IRA Funding: 4 Tips on Identifying and Securing Investments for Your CBO


The Inflation Reduction Act could result in funding for community based organizations to make housing and neighborhoods healthier, more sustainable and economically viable. 

IRA also help put us within reach of our nation’s climate commitment to cut carbon pollution by 50% by 2030 to prevent further global warming – and climate conditions that could many of us at risk.

At ILE we share the concern that many climate change activists have expressed about allocations in the bill to further fossil fuel production. However, if we take advantage of the investments we have been offered, we can work to offset the negatives. We can protect our communities and get the resources we need to adapt to the climate change already upon us while also doing our part to mitigate GHG and reduce further harm. – Harm that is disproportionately felt by low-income communities and communities of color, aptly known as “frontline communities”. 

So how can you access IRA funds?

At ILE Strategies have some experience in the climate change and community-development funding landscape. Our work as included securing and managing federal funds as well as working on community-university partnerships on climate change and environmental justice.  

Drawing from our experience here are some tips: 

  1. Review your current programs and planned projects and look for ways to integrate climate mitigation and adaptation, contact the corresponding local, state and federal agency for opportunities for funding. The Justice40 initiative seeks to improve allocation of federal funds by prioritizing zip codes with predominantly low-income populations.

The White House Council on Environmental Equality has convened several meetings and has assembled a network of grassroots environmental justice experts as well as scientists and foundations to help guide community based organizations through the federal contracting process.

2. Partner with local environmental justice, ESG finance experts, climate change researchers including academic partners to build capacity and amplify your efforts collectively.

3. Submit a well-designed, evidence-based proposal to appropriate government agencies.

4. Publicize and promote your efforts to keep your community informed and to attract more stakeholders and support. The more of us working together and aligning our efforts, the greater our chances in successfully reducing GHGs and making our communities and planet safer for many generations into the future.

ILE Strategies Background in Climate Resiliency, Sustainable Economic Development: 

Our co-founder, Anasa, spent 20 years securing public and private funding for sustainable community development and has served 15 years in academia teaching and leading campus-community based partnerships on climate and economic resiliency projects. She is a featured lecturer on the internationally renowned Healthy Affordable Housing course online developed by the Healthy Materials Lab (HML)  at New School University/ Parsons School of Design Strategies. In addition to supporting fund development, Anasa has also facilitated sustainable building management training and conferences with WeACT for Environmental Justice, NYC Department of Environmental Protection, SolarOne and a host of other partners.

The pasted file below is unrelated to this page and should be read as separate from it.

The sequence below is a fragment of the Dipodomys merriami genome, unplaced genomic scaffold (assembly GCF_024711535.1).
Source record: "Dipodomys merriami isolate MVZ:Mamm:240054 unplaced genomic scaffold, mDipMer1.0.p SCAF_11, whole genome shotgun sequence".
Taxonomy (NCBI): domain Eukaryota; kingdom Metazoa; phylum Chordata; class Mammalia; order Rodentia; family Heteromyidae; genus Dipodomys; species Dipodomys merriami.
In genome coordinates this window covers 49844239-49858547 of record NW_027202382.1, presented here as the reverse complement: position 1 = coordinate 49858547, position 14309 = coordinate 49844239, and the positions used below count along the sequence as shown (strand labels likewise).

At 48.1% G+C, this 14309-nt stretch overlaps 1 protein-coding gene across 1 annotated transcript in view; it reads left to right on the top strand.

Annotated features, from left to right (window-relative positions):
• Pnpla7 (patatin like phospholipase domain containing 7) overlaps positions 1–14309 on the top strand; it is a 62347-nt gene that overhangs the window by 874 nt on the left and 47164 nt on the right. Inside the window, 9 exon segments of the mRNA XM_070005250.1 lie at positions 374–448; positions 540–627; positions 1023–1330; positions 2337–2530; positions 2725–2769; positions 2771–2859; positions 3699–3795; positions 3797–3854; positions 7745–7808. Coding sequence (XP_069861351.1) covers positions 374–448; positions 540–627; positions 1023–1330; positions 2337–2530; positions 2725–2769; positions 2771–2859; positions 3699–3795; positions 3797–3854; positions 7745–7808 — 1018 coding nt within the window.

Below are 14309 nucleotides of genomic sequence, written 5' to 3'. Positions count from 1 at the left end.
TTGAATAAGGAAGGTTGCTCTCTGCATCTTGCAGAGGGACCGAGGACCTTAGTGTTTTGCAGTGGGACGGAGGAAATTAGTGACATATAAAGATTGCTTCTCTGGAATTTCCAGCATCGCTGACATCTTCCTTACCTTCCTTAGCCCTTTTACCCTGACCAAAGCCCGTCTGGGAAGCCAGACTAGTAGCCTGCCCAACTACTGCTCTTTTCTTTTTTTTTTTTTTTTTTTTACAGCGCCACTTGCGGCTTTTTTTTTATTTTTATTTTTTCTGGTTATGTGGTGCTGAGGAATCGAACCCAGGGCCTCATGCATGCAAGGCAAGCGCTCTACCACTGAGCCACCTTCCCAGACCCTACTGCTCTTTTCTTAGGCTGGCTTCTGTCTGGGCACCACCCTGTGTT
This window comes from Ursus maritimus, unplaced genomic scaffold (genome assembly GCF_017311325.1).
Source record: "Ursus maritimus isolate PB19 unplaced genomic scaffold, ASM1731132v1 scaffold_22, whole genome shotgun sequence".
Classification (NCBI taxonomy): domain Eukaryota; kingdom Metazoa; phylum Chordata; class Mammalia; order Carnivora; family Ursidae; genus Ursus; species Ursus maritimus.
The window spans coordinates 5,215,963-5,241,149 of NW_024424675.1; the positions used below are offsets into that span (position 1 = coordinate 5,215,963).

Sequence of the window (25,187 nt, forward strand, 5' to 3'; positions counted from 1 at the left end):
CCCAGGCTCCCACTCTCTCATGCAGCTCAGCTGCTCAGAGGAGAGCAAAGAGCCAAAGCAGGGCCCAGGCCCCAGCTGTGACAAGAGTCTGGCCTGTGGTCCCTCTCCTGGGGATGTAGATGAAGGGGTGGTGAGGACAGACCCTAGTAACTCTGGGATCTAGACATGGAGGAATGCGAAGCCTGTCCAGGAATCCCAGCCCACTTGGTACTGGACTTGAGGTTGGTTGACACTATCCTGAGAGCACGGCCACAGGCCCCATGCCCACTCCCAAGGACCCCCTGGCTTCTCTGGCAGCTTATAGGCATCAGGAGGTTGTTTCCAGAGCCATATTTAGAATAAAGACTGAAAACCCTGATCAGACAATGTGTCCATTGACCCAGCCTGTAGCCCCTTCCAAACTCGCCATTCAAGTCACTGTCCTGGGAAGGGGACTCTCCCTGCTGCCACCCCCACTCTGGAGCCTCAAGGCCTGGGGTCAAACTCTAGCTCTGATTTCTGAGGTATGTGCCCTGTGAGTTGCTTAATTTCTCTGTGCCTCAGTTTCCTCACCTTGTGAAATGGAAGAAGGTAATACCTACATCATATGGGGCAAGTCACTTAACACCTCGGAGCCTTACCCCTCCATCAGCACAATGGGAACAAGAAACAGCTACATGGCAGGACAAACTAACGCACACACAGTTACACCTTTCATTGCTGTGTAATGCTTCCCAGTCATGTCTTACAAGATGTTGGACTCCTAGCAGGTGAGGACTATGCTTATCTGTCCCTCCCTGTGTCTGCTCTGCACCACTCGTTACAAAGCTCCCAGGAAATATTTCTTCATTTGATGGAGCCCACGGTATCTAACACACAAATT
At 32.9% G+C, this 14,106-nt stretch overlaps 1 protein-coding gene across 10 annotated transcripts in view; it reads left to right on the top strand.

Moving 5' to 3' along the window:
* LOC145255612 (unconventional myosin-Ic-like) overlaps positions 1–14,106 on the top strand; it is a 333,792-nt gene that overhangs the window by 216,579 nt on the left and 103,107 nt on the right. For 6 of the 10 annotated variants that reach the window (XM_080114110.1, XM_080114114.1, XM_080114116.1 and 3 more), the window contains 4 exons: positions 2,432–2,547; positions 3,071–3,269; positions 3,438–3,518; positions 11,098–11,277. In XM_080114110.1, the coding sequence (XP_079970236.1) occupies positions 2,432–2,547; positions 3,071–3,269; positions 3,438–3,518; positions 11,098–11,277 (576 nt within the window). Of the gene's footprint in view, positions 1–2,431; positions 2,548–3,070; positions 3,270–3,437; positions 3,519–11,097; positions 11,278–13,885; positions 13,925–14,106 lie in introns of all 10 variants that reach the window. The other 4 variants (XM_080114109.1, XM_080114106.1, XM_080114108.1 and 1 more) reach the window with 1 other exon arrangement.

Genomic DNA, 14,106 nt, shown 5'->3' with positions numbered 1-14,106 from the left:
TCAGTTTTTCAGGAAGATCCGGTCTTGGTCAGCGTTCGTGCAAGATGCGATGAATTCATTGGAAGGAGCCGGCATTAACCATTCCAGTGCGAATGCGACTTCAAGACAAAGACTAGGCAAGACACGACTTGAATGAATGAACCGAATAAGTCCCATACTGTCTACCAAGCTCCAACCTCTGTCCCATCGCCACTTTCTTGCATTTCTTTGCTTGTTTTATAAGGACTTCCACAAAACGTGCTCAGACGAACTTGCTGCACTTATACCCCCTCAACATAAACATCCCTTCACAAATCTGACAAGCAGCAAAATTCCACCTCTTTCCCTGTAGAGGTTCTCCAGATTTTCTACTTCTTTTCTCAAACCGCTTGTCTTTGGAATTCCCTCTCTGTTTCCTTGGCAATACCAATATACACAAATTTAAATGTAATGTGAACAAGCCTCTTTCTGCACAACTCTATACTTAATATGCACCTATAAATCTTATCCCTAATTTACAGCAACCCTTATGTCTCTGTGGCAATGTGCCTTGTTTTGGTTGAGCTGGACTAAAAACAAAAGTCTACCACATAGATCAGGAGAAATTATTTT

Contact ILE Strategies to explore opportunities to support your resource development efforts in building climate resilient communities. #

Unlocking Federal Funding for Community Climate Resilience and Mitigation

Green Building, Green Buildings and Climate Resilience, Local Economies, Uncategorized
Image: Wildfires, dangerous floods and extreme heat. The impact of climate change has been felt across the globe. 


Back in August Anasa Laude our Managing Partner shared a post on medium about the billions of dollars in unspent federal funding allocated for climate mitigation, resiliency and post-disaster recovery. 

We have an upcoming forum with key leaders in New York to discuss these challenges. Stay tuned. 

In the meantime check out our short post on medium.


Toolkit: Leading in Times of Uncertainty

Strategic Planning

ILE Strategy – A Toolkit for Social Impact Leaders


Are you a leader navigating new challenges? Perhaps our strategy toolkit can help. Drawing on a range of planning frameworks this toolkit includes templates and frameworks to facilitate effective communication and planning with your team as you:

-Assess external issues influencing your organization
-Revisit and restructure your strategic plan
-Assign roles for action planning
-Evaluate internal processes
-Prioritize incremental process change
Report process improvement outcomes.

Download the toolkit as a Powerpoint (editable/fillable) or as a